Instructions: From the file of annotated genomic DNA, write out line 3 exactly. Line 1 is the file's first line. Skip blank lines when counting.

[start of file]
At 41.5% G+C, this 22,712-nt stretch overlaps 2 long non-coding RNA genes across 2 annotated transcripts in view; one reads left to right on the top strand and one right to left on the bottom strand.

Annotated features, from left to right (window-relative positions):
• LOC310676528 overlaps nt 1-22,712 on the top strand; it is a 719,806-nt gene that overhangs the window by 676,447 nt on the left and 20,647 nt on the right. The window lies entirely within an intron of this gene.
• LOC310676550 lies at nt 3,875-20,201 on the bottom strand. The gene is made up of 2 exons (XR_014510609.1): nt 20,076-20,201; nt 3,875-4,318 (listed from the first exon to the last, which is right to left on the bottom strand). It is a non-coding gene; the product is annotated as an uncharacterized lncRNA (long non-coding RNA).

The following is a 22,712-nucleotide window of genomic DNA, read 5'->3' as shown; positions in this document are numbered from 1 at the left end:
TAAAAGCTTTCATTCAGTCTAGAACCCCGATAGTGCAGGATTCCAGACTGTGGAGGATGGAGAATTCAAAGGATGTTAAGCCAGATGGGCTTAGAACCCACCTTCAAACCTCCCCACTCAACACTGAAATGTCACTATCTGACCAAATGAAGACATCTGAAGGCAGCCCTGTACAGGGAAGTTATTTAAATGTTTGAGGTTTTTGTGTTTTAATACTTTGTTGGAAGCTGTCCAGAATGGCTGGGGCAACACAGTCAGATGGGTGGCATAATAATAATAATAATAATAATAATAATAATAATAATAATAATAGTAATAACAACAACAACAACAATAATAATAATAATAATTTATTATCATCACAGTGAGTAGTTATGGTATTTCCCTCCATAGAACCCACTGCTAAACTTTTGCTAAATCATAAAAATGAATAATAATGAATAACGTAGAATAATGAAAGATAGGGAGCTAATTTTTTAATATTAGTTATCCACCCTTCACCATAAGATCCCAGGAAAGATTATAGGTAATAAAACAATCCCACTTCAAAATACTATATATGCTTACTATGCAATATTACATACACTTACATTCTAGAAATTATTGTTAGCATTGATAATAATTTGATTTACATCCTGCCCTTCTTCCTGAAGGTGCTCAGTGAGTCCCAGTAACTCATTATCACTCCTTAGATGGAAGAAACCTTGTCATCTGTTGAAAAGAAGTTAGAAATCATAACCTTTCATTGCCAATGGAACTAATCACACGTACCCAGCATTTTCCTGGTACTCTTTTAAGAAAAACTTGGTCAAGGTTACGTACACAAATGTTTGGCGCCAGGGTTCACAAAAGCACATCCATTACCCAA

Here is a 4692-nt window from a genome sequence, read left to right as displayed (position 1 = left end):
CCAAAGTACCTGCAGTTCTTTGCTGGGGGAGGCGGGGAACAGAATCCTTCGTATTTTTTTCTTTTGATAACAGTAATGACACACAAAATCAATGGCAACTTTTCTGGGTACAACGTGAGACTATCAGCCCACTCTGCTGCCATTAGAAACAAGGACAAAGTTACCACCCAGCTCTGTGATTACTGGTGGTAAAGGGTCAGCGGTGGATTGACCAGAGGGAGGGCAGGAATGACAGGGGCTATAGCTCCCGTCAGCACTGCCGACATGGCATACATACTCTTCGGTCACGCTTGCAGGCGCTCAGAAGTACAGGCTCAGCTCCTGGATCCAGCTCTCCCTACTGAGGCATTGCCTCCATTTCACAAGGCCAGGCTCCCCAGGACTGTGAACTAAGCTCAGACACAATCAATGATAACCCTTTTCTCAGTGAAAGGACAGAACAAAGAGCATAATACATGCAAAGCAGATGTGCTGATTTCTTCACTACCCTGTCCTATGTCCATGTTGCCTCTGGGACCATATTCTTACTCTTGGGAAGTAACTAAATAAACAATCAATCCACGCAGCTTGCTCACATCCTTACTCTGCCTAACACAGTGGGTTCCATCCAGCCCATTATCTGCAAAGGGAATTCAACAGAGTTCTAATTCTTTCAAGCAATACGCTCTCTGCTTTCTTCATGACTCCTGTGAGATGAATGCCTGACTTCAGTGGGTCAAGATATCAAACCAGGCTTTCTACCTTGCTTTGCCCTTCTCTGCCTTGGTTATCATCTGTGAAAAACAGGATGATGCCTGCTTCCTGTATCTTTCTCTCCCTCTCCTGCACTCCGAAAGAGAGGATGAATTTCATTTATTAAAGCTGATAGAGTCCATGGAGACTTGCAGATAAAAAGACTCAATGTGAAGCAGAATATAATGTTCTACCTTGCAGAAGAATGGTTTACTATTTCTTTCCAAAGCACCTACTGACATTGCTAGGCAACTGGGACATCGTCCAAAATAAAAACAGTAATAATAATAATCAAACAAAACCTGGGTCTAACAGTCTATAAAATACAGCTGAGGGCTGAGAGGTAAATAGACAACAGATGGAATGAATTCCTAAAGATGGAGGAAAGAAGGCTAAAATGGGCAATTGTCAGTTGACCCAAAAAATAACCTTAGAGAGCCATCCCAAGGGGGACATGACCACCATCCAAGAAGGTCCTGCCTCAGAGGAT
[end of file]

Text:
• LOC310676528 overlaps nt 1-22,712 on the top strand; it is a 719,806-nt gene that overhangs the window by 676,447 nt on the left and 20,647 nt on the right. The window lies entirely within an intron of this gene.